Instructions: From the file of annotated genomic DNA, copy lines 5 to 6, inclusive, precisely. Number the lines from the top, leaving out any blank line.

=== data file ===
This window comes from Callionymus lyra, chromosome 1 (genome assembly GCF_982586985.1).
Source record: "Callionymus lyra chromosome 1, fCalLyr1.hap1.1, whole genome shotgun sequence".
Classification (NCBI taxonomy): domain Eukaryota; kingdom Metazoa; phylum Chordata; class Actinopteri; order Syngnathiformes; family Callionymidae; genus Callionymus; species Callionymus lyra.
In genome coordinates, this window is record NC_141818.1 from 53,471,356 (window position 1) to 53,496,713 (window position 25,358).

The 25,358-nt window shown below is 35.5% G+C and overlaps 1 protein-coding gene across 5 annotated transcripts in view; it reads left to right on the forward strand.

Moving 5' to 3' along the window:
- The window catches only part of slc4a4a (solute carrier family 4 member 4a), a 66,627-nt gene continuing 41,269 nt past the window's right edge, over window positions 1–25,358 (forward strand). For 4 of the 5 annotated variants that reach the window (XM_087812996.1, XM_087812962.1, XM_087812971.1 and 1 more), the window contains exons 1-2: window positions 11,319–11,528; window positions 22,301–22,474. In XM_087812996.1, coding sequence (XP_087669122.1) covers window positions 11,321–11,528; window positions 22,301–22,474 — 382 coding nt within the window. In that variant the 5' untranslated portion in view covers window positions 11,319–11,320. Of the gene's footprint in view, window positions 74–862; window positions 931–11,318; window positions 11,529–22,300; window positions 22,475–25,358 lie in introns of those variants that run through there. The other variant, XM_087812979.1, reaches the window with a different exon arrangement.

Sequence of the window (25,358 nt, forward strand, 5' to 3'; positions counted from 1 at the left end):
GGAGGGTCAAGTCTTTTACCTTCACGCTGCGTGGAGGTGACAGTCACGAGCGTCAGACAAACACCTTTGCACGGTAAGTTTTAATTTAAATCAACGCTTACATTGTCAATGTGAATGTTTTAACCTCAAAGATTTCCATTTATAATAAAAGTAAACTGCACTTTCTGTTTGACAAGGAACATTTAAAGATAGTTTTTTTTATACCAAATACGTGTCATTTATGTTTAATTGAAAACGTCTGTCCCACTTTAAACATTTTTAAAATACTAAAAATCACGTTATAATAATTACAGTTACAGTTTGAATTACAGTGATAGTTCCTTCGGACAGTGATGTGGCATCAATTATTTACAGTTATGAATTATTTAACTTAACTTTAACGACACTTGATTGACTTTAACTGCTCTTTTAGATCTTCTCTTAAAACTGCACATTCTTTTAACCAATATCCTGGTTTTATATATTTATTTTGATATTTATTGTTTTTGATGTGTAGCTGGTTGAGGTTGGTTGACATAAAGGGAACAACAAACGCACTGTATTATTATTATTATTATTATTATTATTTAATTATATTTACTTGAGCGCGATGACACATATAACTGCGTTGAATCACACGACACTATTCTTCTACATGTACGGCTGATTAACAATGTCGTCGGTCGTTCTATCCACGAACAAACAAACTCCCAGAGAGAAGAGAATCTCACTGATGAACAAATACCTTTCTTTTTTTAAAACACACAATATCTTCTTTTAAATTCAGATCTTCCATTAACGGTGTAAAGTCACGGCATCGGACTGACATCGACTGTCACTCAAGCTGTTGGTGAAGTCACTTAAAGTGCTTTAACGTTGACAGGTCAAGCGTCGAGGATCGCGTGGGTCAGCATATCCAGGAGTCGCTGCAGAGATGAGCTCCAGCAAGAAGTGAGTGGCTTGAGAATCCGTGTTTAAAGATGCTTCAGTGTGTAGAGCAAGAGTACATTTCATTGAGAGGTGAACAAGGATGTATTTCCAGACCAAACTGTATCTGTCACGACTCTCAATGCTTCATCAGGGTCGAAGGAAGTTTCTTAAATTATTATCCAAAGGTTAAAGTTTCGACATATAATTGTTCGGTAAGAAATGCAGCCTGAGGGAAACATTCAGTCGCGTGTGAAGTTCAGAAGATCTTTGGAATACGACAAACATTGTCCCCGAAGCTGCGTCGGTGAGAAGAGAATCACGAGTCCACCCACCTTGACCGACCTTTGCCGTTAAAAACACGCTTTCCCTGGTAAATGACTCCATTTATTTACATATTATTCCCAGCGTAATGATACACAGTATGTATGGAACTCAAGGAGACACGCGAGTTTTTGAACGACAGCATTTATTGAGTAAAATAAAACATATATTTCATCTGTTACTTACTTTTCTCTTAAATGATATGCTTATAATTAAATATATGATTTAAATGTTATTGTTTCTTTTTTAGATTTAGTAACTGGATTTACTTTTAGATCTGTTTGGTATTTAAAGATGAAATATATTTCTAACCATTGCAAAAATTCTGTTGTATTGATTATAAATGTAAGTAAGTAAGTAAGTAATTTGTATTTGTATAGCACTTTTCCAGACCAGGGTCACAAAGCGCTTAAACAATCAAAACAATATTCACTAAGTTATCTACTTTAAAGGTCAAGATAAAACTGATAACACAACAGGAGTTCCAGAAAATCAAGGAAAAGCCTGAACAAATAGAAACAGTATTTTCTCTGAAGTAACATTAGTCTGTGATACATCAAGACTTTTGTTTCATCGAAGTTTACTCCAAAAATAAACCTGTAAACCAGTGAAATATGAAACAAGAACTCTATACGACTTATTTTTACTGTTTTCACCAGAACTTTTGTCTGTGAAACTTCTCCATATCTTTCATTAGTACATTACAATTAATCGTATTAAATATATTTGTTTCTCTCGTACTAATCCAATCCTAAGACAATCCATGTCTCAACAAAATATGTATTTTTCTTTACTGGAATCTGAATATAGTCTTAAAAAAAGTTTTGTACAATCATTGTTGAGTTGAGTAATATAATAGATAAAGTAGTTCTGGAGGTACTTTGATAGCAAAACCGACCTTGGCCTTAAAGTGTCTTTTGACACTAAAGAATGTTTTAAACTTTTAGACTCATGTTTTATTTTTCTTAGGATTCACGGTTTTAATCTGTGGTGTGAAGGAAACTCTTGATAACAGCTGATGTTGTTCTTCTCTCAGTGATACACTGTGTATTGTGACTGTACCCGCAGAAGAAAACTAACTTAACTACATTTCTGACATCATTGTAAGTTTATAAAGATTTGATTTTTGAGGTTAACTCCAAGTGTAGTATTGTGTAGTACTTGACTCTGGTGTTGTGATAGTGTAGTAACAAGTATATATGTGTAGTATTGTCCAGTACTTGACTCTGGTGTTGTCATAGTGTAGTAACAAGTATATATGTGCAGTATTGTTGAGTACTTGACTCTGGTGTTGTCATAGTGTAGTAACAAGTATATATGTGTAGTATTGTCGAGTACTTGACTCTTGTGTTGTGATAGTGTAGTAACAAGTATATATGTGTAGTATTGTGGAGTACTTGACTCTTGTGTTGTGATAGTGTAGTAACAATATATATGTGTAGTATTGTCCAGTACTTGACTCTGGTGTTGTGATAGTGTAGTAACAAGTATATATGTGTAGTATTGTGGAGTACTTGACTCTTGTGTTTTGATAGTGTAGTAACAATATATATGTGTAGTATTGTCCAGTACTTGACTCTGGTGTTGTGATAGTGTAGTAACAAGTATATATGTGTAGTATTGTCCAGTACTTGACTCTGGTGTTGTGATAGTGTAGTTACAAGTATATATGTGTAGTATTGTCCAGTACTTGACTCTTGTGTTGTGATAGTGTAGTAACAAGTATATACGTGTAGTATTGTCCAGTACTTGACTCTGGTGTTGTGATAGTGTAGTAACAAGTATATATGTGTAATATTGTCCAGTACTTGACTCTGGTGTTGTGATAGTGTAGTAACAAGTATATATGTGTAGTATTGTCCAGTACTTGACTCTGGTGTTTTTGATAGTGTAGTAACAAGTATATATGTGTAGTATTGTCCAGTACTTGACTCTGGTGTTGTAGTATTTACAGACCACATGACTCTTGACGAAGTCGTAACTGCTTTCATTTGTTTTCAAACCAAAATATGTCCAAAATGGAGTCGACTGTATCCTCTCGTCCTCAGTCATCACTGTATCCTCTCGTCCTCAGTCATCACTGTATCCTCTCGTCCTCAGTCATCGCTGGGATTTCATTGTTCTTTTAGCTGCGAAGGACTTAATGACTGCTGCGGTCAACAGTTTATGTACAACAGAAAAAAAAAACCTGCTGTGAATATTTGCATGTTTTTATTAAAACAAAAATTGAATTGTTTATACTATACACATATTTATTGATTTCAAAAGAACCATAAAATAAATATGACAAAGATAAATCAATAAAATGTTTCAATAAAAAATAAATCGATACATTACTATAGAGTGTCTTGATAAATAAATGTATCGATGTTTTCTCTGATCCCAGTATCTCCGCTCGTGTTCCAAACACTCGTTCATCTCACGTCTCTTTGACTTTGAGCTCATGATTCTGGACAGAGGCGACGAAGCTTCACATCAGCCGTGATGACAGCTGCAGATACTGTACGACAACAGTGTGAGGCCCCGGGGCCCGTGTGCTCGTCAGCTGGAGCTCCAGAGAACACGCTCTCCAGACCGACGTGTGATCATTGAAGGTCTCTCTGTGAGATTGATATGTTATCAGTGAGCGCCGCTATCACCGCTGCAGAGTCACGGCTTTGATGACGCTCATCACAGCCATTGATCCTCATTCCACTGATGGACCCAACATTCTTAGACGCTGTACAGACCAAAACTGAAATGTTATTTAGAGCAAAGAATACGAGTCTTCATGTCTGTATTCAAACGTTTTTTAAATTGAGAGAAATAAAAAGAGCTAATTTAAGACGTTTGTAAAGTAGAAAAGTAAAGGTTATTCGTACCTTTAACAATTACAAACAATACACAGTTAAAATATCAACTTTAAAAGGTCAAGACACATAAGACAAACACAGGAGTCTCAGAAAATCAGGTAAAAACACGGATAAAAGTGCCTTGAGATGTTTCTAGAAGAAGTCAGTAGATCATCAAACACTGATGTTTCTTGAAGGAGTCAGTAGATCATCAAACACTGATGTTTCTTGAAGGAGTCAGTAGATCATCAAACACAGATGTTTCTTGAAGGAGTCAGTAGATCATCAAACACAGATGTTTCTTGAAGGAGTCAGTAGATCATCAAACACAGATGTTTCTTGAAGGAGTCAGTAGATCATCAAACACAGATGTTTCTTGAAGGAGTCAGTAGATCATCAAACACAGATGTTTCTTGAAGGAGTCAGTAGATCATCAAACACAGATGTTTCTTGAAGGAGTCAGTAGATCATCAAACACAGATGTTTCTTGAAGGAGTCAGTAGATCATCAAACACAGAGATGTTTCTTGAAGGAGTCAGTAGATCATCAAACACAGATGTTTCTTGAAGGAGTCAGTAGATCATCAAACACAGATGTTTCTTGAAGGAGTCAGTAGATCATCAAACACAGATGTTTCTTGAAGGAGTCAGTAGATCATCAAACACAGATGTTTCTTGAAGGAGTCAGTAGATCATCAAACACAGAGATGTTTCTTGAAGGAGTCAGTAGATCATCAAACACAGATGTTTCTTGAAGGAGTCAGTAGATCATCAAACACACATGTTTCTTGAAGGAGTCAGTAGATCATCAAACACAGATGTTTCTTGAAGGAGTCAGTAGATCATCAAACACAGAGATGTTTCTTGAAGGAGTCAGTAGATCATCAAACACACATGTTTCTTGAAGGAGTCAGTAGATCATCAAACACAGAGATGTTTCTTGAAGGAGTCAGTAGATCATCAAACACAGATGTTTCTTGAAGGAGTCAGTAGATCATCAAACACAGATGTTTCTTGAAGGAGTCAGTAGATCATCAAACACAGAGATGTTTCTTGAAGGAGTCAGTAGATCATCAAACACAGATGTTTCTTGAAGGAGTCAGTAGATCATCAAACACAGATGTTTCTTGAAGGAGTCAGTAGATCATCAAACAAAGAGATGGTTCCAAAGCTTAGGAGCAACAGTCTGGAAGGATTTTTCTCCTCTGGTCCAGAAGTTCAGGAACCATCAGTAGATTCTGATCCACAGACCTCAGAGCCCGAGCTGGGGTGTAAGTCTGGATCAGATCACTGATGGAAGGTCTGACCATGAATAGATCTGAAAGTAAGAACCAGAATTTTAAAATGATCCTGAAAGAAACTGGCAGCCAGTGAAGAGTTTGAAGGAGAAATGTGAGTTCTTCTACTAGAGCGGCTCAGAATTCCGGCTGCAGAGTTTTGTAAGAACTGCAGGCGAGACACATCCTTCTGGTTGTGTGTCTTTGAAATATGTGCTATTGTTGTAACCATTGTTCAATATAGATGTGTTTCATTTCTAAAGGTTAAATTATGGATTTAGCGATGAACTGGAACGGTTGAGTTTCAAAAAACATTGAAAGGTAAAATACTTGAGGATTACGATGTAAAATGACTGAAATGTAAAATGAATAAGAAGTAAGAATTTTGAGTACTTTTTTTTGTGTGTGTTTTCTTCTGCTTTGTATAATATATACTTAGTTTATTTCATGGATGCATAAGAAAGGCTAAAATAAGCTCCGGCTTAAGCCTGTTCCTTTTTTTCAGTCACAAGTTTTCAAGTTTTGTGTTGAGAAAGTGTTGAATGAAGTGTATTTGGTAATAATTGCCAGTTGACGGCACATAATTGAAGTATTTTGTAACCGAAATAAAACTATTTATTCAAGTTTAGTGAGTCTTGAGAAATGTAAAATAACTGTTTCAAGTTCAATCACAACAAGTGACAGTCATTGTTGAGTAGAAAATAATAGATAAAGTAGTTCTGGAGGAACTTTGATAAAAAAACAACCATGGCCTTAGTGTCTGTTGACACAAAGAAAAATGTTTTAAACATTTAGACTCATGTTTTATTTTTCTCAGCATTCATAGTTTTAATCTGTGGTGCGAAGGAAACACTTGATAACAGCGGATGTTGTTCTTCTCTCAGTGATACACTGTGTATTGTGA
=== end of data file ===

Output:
The 25,358-nt window shown below is 35.5% G+C and overlaps 1 protein-coding gene across 5 annotated transcripts in view; it reads left to right on the forward strand.

Moving 5' to 3' along the window: